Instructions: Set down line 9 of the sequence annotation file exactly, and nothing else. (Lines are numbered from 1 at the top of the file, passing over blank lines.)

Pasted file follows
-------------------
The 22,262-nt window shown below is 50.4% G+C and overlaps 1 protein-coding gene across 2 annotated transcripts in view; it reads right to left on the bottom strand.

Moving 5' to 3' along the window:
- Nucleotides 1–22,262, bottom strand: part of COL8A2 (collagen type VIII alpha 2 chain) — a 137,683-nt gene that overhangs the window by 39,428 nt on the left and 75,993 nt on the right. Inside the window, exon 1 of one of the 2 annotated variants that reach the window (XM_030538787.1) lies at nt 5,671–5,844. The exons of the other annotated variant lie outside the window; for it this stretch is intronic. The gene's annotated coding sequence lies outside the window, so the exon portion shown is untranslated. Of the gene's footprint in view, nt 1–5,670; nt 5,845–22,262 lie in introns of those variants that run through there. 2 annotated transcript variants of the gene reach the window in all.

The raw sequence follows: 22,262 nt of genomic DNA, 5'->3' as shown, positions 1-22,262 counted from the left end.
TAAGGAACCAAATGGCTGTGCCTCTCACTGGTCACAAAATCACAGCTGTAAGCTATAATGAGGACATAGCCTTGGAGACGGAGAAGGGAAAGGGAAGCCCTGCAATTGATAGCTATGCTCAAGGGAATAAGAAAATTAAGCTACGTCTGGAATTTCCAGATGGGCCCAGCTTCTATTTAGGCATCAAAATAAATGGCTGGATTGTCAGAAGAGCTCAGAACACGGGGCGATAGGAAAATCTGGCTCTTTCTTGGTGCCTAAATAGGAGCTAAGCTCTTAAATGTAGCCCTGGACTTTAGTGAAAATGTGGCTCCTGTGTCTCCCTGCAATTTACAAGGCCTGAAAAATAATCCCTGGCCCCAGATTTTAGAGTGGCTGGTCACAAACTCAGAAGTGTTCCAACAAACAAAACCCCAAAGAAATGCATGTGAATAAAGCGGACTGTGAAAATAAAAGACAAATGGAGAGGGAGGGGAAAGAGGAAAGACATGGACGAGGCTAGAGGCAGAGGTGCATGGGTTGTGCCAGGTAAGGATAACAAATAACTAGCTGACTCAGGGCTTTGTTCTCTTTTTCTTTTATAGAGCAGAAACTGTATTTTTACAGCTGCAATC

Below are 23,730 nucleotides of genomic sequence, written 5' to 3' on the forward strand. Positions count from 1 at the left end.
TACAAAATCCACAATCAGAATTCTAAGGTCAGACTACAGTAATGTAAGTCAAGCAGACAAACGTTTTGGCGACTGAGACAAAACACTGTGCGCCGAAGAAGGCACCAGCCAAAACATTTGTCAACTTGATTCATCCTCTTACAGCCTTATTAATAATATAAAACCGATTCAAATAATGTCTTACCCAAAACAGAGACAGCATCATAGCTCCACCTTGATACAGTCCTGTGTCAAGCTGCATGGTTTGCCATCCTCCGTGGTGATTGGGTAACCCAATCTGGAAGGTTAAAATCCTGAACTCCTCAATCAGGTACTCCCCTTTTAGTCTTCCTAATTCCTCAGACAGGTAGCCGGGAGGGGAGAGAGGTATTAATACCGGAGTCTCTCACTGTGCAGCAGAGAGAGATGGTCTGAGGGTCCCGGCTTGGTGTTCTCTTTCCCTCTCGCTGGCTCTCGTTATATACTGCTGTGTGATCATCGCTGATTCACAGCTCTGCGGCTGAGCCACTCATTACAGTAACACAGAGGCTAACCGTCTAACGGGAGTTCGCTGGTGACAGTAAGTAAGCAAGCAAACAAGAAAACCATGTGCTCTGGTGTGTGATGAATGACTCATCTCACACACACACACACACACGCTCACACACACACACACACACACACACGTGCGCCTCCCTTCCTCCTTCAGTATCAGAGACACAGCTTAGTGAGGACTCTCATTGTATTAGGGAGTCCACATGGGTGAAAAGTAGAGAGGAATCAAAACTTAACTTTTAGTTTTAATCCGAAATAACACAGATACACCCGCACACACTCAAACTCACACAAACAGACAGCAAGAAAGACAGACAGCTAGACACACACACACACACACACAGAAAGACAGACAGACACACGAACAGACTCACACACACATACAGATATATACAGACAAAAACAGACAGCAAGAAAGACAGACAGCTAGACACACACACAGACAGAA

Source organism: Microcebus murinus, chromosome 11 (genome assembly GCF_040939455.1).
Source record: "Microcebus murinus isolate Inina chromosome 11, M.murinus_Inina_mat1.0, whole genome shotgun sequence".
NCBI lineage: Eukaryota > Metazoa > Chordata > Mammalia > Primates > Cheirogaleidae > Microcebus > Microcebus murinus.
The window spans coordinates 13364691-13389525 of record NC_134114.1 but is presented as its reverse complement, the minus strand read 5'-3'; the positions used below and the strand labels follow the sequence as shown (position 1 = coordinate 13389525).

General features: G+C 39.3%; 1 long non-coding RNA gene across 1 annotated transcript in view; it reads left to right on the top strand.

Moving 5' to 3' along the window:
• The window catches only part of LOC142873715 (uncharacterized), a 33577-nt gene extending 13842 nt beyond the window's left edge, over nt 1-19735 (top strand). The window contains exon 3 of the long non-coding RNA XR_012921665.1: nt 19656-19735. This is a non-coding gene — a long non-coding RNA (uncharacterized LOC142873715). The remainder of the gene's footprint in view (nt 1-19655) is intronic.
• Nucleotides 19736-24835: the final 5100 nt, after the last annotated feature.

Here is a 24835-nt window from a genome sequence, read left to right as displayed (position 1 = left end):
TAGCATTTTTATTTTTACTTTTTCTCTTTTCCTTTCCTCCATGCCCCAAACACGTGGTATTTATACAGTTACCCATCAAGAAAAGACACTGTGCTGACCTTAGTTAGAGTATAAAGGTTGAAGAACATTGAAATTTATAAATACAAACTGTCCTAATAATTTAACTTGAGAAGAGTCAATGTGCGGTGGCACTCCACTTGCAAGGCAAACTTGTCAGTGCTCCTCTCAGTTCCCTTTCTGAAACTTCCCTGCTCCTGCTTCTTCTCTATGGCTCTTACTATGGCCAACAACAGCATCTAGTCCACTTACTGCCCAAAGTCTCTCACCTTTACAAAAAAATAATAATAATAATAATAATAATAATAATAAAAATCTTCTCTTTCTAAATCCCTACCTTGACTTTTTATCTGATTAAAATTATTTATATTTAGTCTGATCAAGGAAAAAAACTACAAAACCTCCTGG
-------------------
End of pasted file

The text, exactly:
Source record: "Microcebus murinus isolate Inina chromosome 11, M.murinus_Inina_mat1.0, whole genome shotgun sequence".